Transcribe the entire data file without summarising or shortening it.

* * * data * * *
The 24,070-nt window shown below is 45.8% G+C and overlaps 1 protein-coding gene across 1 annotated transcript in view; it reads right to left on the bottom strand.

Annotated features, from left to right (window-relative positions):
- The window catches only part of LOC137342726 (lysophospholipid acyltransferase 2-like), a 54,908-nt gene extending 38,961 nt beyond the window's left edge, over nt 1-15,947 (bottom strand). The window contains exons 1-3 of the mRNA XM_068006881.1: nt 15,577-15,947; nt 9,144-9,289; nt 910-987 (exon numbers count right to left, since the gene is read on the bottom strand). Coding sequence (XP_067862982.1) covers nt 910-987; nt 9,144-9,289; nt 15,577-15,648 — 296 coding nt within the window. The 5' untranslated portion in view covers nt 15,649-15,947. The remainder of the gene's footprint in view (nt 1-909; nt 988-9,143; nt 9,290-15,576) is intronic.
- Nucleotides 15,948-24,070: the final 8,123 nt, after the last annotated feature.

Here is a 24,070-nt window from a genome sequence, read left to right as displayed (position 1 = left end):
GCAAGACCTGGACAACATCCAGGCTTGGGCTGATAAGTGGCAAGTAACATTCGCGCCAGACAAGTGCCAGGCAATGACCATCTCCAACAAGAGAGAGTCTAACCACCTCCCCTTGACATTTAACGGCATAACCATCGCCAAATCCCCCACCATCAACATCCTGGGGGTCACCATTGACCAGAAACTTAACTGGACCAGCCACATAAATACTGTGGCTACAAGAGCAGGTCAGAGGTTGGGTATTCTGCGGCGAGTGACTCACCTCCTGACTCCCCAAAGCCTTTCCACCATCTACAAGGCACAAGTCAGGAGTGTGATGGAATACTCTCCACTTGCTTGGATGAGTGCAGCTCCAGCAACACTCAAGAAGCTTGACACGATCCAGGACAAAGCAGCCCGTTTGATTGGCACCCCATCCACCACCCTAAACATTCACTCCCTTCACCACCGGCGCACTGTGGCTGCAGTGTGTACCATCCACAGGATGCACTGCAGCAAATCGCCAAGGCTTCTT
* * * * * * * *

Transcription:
The 24,070-nt window shown below is 45.8% G+C and overlaps 1 protein-coding gene across 1 annotated transcript in view; it reads right to left on the bottom strand.

Annotated features, from left to right (window-relative positions):
- The window catches only part of LOC137342726 (lysophospholipid acyltransferase 2-like), a 54,908-nt gene extending 38,961 nt beyond the window's left edge, over nt 1-15,947 (bottom strand). The window contains exons 1-3 of the mRNA XM_068006881.1: nt 15,577-15,947; nt 9,144-9,289; nt 910-987 (exon numbers count right to left, since the gene is read on the bottom strand). Coding sequence (XP_067862982.1) covers nt 910-987; nt 9,144-9,289; nt 15,577-15,648 — 296 coding nt within the window. The 5' untranslated portion in view covers nt 15,649-15,947. The remainder of the gene's footprint in view (nt 1-909; nt 988-9,143; nt 9,290-15,576) is intronic.
- Nucleotides 15,948-24,070: the final 8,123 nt, after the last annotated feature.

Here is a 24,070-nt window from a genome sequence, read left to right as displayed (position 1 = left end):
GCAAGACCTGGACAACATCCAGGCTTGGGCTGATAAGTGGCAAGTAACATTCGCGCCAGACAAGTGCCAGGCAATGACCATCTCCAACAAGAGAGAGTCTAACCACCTCCCCTTGACATTTAACGGCATAACCATCGCCAAATCCCCCACCATCAACATCCTGGGGGTCACCATTGACCAGAAACTTAACTGGACCAGCCACATAAATACTGTGGCTACAAGAGCAGGTCAGAGGTTGGGTATTCTGCGGCGAGTGACTCACCTCCTGACTCCCCAAAGCCTTTCCACCATCTACAAGGCACAAGTCAGGAGTGTGATGGAATACTCTCCACTTGCTTGGATGAGTGCAGCTCCAGCAACACTCAAGAAGCTTGACACGATCCAGGACAAAGCAGCCCGTTTGATTGGCACCCCATCCACCACCCTAAACATTCACTCCCTTCACCACCGGCGCACTGTGGCTGCAGTGTGTACCATCCACAGGATGCACTGCAGCAAATCGCCAAGGCTTCTT